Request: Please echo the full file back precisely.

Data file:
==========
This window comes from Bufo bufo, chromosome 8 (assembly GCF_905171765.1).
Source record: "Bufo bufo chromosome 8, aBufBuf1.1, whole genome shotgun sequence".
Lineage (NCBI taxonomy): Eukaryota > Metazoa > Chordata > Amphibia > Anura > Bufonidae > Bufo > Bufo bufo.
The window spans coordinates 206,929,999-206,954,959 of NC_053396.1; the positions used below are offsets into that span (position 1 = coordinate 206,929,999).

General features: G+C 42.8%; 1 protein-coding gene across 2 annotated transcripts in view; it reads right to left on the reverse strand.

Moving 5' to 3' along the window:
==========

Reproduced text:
This window comes from Bufo bufo, chromosome 8 (assembly GCF_905171765.1).
Source record: "Bufo bufo chromosome 8, aBufBuf1.1, whole genome shotgun sequence".
Lineage (NCBI taxonomy): Eukaryota > Metazoa > Chordata > Amphibia > Anura > Bufonidae > Bufo > Bufo bufo.
The window spans coordinates 206,929,999-206,954,959 of NC_053396.1; the positions used below are offsets into that span (position 1 = coordinate 206,929,999).

General features: G+C 42.8%; 1 protein-coding gene across 2 annotated transcripts in view; it reads right to left on the reverse strand.

Moving 5' to 3' along the window: